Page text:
Another cost to be considered in the access to health care debate along with the huge costs of lifestyle preventable diseases caused by tobacco and other intoxicants, diet, and lack of exercise that I blogged on yesterday, is the costs to the medical system of medical malpractice insurance. The actual costs are hard to come by but are of two types, direct and indirect (indirect costs are the costs of unnecessary tests and treatments ordered by doctors solely to protect themselves from getting sued).

The following is from a Harvard School of Public Health study by Michelle M. Mello, J.D., Ph.D., M.Phil published in 2006:

To calculate the total costs of the malpractice system one would need reliable estimates of both the direct and the indirect costs. The direct costs of malpractice litigation include payments made on claims (from which plaintiff’s attorney fees and costs are taken), legal costs of defending claims and costs of under-writing and administering liability insurance. A recent estimate suggests that claims costs amounted to $4.4 billion in 2001, legal defense costs amounted to $1.4 billion and insurance administration amounted to $700 million. Thus, total direct costs were probably about $6.5 billion in 2001, or 0.46 percent of total health care spending (2). These and all estimates of the costs of the malpractice system, however, are back-of-the-envelope calculations; no hard cost figures are available.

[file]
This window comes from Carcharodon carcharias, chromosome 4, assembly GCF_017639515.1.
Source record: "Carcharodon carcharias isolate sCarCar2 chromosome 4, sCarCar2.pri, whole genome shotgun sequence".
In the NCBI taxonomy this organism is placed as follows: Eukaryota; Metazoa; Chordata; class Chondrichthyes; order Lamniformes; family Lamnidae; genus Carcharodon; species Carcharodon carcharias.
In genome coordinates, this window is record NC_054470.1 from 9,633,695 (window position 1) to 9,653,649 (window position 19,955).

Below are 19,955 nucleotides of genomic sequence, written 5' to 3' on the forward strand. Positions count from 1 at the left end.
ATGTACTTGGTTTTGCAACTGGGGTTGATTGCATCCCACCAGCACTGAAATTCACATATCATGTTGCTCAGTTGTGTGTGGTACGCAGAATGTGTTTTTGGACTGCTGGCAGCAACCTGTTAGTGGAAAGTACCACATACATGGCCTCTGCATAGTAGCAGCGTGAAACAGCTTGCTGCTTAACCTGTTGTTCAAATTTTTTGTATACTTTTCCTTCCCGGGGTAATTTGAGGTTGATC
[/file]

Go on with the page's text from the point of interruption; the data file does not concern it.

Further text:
Indirect costs arise when the liability system causes physicians to supply more health care services than they would in the absence of a liability threat. Services that are provided primarily or solely for the purposes of protecting physicians against malpractice liability, rather than the medical benefit of the patient, are referred to as defensive medicine. True defensive-medicine costs are properly counted as indirect costs of the malpractice system, but the costs of additional appropriate (i.e., medically indicated) services should not be included in that estimate. There are no reliable estimates of the national costs of defensive medicine. Many analysts have attempted to estimate these costs; all have failed to do so reliably.